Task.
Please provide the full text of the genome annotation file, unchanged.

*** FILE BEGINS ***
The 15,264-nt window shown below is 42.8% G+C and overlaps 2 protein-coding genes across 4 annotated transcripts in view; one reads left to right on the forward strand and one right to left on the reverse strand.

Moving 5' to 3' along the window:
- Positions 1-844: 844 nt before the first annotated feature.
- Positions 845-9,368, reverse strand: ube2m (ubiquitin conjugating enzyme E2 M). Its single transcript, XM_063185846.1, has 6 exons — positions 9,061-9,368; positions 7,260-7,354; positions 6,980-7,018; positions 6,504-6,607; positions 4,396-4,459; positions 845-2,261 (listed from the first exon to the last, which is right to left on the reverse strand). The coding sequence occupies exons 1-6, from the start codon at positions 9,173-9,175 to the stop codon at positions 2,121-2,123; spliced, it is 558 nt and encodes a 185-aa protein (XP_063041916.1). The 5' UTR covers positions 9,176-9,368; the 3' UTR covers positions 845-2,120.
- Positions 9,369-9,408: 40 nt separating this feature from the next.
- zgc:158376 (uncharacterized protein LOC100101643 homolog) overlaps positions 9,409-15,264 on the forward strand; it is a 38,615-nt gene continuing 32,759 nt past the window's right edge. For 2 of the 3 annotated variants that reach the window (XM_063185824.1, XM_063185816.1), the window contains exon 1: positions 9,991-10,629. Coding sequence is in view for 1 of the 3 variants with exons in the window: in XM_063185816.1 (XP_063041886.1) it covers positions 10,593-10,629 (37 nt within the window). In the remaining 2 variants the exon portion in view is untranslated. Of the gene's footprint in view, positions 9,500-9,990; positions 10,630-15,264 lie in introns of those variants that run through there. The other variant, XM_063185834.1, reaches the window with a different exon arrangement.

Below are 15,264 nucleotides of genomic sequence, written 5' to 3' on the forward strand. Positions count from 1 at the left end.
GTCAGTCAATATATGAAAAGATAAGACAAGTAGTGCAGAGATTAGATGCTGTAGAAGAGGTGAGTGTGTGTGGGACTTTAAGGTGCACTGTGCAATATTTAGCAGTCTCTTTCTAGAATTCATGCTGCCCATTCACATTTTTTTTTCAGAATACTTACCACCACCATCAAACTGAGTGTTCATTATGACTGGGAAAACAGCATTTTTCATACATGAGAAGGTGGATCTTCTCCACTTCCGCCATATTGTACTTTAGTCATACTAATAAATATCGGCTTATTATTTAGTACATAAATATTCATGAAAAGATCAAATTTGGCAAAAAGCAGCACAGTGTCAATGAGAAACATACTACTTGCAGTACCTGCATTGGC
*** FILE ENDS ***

The 15,264-nt window shown below is 42.8% G+C and overlaps 2 protein-coding genes across 4 annotated transcripts in view; one reads left to right on the forward strand and one right to left on the reverse strand.

Moving 5' to 3' along the window:
- Positions 1-844: 844 nt before the first annotated feature.
- Positions 845-9,368, reverse strand: ube2m (ubiquitin conjugating enzyme E2 M). Its single transcript, XM_063185846.1, has 6 exons — positions 9,061-9,368; positions 7,260-7,354; positions 6,980-7,018; positions 6,504-6,607; positions 4,396-4,459; positions 845-2,261 (listed from the first exon to the last, which is right to left on the reverse strand). The coding sequence occupies exons 1-6, from the start codon at positions 9,173-9,175 to the stop codon at positions 2,121-2,123; spliced, it is 558 nt and encodes a 185-aa protein (XP_063041916.1). The 5' UTR covers positions 9,176-9,368; the 3' UTR covers positions 845-2,120.
- Positions 9,369-9,408: 40 nt separating this feature from the next.
- zgc:158376 (uncharacterized protein LOC100101643 homolog) overlaps positions 9,409-15,264 on the forward strand; it is a 38,615-nt gene continuing 32,759 nt past the window's right edge. For 2 of the 3 annotated variants that reach the window (XM_063185824.1, XM_063185816.1), the window contains exon 1: positions 9,991-10,629. Coding sequence is in view for 1 of the 3 variants with exons in the window: in XM_063185816.1 (XP_063041886.1) it covers positions 10,593-10,629 (37 nt within the window). In the remaining 2 variants the exon portion in view is untranslated. Of the gene's footprint in view, positions 9,500-9,990; positions 10,630-15,264 lie in introns of those variants that run through there. The other variant, XM_063185834.1, reaches the window with a different exon arrangement.

Below are 15,264 nucleotides of genomic sequence, written 5' to 3' on the forward strand. Positions count from 1 at the left end.
GTCAGTCAATATATGAAAAGATAAGACAAGTAGTGCAGAGATTAGATGCTGTAGAAGAGGTGAGTGTGTGTGGGACTTTAAGGTGCACTGTGCAATATTTAGCAGTCTCTTTCTAGAATTCATGCTGCCCATTCACATTTTTTTTTCAGAATACTTACCACCACCATCAAACTGAGTGTTCATTATGACTGGGAAAACAGCATTTTTCATACATGAGAAGGTGGATCTTCTCCACTTCCGCCATATTGTACTTTAGTCATACTAATAAATATCGGCTTATTATTTAGTACATAAATATTCATGAAAAGATCAAATTTGGCAAAAAGCAGCACAGTGTCAATGAGAAACATACTACTTGCAGTACCTGCATTGGC